Generally, priapism is not related to sexual activity. Rather, it often occurs during sleep. However, priapism can sometimes occur after sex. Despite this fact, masturbation is safe and usually does not cause priapism. If you have any concerns about having sex or masturbation, talk to your doctor.

Will I be able to father children?
Men with sickle cell disease are more likely to have problems with fertility. Men with sickle cell disease may have a more difficult time getting a woman pregnant because sickle cell disease can affect sperm. However, men with sickle cell can get a woman pregnant and father children. If you have concerns about your ability to father a child, talk to your doctor.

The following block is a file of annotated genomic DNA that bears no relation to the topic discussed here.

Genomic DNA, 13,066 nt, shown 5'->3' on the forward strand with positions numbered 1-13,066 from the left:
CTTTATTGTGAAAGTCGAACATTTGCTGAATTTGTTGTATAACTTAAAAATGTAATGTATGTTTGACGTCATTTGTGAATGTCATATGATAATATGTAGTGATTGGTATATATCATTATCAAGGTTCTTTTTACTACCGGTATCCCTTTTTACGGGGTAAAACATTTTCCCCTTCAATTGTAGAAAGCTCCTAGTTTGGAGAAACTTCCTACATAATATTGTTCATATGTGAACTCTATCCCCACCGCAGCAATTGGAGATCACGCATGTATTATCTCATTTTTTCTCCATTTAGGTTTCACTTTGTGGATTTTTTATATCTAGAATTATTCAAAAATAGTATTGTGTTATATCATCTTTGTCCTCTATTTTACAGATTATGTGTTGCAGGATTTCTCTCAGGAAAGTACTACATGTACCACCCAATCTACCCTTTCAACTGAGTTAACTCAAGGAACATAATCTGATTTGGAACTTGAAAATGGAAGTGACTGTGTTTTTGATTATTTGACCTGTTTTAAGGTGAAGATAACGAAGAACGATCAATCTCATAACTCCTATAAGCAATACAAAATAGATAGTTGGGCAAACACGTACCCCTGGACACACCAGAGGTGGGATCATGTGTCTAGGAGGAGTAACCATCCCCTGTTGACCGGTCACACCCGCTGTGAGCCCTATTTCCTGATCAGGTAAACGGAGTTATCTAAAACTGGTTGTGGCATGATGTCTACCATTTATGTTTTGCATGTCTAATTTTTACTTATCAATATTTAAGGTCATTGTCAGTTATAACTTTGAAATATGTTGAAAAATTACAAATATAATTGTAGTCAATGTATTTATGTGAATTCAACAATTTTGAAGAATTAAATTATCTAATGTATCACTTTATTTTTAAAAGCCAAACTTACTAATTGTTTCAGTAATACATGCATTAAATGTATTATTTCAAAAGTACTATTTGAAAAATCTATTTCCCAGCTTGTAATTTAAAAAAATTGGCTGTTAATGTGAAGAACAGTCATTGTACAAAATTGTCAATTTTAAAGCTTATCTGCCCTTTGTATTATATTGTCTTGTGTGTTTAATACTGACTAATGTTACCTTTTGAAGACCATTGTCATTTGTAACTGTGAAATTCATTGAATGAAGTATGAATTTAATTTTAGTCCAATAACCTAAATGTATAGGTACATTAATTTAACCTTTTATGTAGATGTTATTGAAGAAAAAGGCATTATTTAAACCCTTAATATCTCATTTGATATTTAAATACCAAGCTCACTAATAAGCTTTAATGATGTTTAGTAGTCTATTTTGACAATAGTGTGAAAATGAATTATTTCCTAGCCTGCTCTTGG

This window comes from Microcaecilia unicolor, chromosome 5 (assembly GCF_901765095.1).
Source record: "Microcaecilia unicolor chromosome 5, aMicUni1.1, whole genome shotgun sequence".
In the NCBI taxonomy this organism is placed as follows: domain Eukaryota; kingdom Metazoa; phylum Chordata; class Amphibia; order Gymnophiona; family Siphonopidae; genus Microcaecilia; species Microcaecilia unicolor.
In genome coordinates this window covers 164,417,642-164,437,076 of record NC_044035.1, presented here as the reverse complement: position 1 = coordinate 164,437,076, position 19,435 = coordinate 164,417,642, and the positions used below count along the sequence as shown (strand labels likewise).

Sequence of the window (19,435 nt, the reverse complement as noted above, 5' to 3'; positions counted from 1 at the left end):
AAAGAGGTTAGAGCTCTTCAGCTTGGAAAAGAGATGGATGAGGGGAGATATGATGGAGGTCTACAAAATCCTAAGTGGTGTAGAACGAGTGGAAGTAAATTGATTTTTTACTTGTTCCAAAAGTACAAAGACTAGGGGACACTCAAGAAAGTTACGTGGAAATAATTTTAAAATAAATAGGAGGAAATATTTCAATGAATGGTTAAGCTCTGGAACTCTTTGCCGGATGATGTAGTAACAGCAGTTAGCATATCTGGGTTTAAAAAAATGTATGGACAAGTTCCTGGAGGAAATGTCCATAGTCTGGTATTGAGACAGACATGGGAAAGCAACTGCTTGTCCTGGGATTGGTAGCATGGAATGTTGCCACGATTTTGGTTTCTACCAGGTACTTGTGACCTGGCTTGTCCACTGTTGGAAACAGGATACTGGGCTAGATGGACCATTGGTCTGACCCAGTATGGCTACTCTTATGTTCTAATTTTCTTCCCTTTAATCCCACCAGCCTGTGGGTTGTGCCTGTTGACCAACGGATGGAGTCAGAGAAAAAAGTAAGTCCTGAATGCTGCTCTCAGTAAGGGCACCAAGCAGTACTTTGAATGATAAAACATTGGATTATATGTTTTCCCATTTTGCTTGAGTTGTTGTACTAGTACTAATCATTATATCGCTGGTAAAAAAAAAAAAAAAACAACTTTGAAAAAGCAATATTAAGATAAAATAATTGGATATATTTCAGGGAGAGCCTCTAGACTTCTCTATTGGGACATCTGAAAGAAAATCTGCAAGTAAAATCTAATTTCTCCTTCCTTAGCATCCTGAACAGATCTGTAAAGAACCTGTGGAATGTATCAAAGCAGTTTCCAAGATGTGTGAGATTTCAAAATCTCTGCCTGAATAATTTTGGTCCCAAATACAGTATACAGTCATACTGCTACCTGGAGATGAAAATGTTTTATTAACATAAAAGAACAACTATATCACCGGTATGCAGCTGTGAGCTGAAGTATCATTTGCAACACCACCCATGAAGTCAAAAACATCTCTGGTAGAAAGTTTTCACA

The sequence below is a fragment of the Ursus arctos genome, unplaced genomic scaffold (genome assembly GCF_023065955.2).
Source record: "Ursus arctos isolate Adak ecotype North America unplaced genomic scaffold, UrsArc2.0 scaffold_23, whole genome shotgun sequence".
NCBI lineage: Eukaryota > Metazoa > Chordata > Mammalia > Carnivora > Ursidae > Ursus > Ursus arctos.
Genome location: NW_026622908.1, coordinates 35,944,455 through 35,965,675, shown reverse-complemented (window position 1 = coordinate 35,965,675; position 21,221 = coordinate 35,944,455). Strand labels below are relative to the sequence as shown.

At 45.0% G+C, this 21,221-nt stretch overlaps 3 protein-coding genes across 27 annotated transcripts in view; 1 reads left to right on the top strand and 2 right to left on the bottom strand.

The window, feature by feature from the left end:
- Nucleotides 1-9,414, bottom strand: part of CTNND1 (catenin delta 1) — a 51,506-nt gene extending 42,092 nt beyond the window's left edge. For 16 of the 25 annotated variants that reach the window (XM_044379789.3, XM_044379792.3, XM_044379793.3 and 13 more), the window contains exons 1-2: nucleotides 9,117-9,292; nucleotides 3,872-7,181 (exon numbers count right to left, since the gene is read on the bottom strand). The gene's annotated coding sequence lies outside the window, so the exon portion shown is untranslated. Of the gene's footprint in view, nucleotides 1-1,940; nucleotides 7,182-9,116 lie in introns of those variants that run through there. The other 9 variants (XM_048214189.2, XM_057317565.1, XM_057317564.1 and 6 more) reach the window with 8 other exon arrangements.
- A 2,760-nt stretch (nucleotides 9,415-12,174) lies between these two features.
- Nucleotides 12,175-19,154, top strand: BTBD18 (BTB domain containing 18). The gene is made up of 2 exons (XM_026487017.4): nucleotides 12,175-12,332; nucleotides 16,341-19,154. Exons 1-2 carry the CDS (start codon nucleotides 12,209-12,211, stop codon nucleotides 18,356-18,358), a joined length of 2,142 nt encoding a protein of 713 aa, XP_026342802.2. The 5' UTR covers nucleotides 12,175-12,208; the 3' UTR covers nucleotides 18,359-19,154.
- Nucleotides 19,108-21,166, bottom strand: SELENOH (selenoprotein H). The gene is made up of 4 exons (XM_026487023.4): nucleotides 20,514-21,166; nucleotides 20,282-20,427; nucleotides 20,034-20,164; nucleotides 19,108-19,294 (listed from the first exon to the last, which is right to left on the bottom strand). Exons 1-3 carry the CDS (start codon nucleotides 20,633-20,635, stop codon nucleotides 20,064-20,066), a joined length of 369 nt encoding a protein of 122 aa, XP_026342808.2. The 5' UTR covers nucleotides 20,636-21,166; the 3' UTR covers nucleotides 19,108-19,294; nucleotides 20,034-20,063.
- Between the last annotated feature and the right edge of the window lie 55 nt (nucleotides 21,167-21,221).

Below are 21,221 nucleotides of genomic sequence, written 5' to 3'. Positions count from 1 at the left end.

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Genetic Counseling and Sickle Cell Disease

If I have a child what are the chances that my child will also have sickle cell disease?

The chances of having a child with sickle cell disease, if you have sickle cell disease, depends on the type of sickle cell disease that you have (SS, SC, Sβthal) and your partner’s hemoglobin genes. Since there are different types of sickle cell disease and hemoglobin, it is best for a genetic counselor or doctor to personally explain your specific chances of having a child with sickle cell disease based on you and your partner’s hemoglobin types.

In general, these are the guidelines for a person with sickle cell disease:
  • If your partner also has sickle cell disease, then there is close to a 100 percent chance that your child will have sickle cell disease.
  • If your partner has a form of sickle cell trait, then there is a 50 percent chance that your child will have sickle cell disease.
  • If your partner does not have sickle cell disease or trait, then there is a close to zero percent chance that your child will have sickle cell disease.